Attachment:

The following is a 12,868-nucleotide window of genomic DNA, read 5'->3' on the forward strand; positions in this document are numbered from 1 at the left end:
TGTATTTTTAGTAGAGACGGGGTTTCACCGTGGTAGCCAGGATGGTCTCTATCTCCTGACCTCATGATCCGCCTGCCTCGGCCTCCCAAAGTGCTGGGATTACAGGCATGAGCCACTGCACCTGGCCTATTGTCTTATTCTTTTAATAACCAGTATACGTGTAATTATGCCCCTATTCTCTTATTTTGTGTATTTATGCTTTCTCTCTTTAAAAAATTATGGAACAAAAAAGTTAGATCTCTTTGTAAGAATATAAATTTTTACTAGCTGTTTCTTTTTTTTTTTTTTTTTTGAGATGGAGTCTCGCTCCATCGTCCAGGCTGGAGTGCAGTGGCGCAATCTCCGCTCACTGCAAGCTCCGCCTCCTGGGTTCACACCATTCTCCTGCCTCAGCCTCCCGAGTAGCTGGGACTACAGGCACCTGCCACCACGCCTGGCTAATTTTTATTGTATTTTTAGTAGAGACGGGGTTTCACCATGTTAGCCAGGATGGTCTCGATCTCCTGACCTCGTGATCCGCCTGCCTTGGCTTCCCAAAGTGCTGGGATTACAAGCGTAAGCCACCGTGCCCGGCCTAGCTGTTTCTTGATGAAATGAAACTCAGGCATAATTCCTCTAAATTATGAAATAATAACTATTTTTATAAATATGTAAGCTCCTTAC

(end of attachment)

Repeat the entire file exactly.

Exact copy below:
The following is a 12,868-nucleotide window of genomic DNA, read 5'->3' on the forward strand; positions in this document are numbered from 1 at the left end:
TGTATTTTTAGTAGAGACGGGGTTTCACCGTGGTAGCCAGGATGGTCTCTATCTCCTGACCTCATGATCCGCCTGCCTCGGCCTCCCAAAGTGCTGGGATTACAGGCATGAGCCACTGCACCTGGCCTATTGTCTTATTCTTTTAATAACCAGTATACGTGTAATTATGCCCCTATTCTCTTATTTTGTGTATTTATGCTTTCTCTCTTTAAAAAATTATGGAACAAAAAAGTTAGATCTCTTTGTAAGAATATAAATTTTTACTAGCTGTTTCTTTTTTTTTTTTTTTTTTGAGATGGAGTCTCGCTCCATCGTCCAGGCTGGAGTGCAGTGGCGCAATCTCCGCTCACTGCAAGCTCCGCCTCCTGGGTTCACACCATTCTCCTGCCTCAGCCTCCCGAGTAGCTGGGACTACAGGCACCTGCCACCACGCCTGGCTAATTTTTATTGTATTTTTAGTAGAGACGGGGTTTCACCATGTTAGCCAGGATGGTCTCGATCTCCTGACCTCGTGATCCGCCTGCCTTGGCTTCCCAAAGTGCTGGGATTACAAGCGTAAGCCACCGTGCCCGGCCTAGCTGTTTCTTGATGAAATGAAACTCAGGCATAATTCCTCTAAATTATGAAATAATAACTATTTTTATAAATATGTAAGCTCCTTAC